References of "Frewer, L. J."
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See detailThe SAFE FOODS framework for improved risk analysis of foods.
König, Ariane UL; Kuiper, H. A.; Marvin, H. J. P. et al

in Food Control (2010), 21(12), 1566-1587

The SAFEFOODS framework proposes an integrated five-step procedure for the risk analysis. The five steps are: framing, risk assessment, evaluation, risk management, and review. The framework is designed ... [more ▼]

The SAFEFOODS framework proposes an integrated five-step procedure for the risk analysis. The five steps are: framing, risk assessment, evaluation, risk management, and review. The framework is designed to address both risks and benefits. The SAFEFOODS approach introduces a 20-member Interface Committee, headed by a risk manager, to run the procedure. First third of the members is risk managers, second third is independent scientific experts and the last third is stakeholders with economic interests and with consumer interests. The role of the different steps in the procedure and the role of each category of Committee Members during the process are described. The proposal suggests a strict separation of responsibilities between managerial members on one side and scientific members and stakeholder members on the other side. This division of responsibilities in the committee opens up new possibilities for transparency, openness and participation without violation of the delegation-of-power rule. For the communication with the interested parties and the public at large during the process it is foreseen to create an Internet Forum, and use press conferences, press releases and interviews. Overall the SAFEFOODS proposal shall be seen as an invitation for rethinking the current risk assessment/risk management system in EU. [less ▲]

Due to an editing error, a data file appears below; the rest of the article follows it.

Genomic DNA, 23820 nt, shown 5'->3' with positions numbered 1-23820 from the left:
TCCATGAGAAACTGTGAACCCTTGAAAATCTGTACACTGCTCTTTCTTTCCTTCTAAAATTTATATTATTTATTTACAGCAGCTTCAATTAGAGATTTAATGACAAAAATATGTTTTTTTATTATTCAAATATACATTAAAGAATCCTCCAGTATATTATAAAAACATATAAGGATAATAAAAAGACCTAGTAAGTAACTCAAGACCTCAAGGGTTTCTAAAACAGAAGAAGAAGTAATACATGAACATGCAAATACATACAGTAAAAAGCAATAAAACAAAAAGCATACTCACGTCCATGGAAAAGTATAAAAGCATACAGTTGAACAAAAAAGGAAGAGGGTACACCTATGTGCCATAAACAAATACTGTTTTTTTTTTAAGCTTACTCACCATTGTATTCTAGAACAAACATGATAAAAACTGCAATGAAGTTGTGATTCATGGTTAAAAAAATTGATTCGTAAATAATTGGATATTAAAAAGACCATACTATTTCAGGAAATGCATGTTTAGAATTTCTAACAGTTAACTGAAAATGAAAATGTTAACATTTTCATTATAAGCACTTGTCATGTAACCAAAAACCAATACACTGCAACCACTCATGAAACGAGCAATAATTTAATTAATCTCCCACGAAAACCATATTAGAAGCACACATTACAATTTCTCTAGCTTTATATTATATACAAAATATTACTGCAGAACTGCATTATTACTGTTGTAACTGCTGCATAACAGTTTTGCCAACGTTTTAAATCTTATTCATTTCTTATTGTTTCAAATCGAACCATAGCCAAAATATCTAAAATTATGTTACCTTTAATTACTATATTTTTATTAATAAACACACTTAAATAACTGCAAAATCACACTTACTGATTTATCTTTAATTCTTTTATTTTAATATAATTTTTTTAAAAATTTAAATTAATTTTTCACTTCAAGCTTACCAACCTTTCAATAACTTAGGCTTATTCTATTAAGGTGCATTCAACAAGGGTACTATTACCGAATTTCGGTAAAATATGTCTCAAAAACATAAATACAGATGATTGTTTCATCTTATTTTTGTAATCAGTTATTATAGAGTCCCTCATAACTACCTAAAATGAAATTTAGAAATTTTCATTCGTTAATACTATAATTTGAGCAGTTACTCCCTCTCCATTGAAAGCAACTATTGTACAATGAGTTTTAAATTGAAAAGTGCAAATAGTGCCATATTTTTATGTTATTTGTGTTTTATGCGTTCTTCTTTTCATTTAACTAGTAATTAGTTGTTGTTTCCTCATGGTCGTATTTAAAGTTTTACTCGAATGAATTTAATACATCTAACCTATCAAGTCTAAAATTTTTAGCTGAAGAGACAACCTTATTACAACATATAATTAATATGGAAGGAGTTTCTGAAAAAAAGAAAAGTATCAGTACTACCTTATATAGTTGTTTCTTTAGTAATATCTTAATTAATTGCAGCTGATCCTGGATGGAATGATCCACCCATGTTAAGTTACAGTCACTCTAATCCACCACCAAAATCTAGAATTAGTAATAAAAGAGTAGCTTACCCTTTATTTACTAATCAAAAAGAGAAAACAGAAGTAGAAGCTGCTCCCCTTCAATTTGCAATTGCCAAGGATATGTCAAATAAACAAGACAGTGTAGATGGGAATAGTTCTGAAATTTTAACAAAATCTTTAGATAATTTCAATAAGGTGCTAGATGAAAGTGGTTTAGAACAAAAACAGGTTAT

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See detailThe views of key stakeholders on an evolving food risk governance framework: Results from a Delphi study
Wentholt, M.T.A.; Rowe, G.; König, Ariane UL et al

in Food Policy (2009), 34(6), 539-548

Evidence of a decline in public trust associated with food risk governance over recent years has called into question the appropriateness of the current dominant risk analysis framework. Within the EU ... [more ▼]

Evidence of a decline in public trust associated with food risk governance over recent years has called into question the appropriateness of the current dominant risk analysis framework. Within the EU-funded SAFE FOODS project a novel risk analysis framework has been developed that attempts to address potential shortcomings by increasing stakeholder (including consumer) input, improving transparency, and formally incorporating benefit and non-health aspects into the analysis. To assess the viability of this novel framework, the views of food risk experts from the EU and beyond were sought using a distributed online questionnaire process called Delphi. In this paper the main results of this survey are described, revealing varying levels of support for the key innovations of the novel framework. Implications of our results for the new and old frameworks, for the future of risk analysis, and for the policy community more widely, are discussed. [less ▲]

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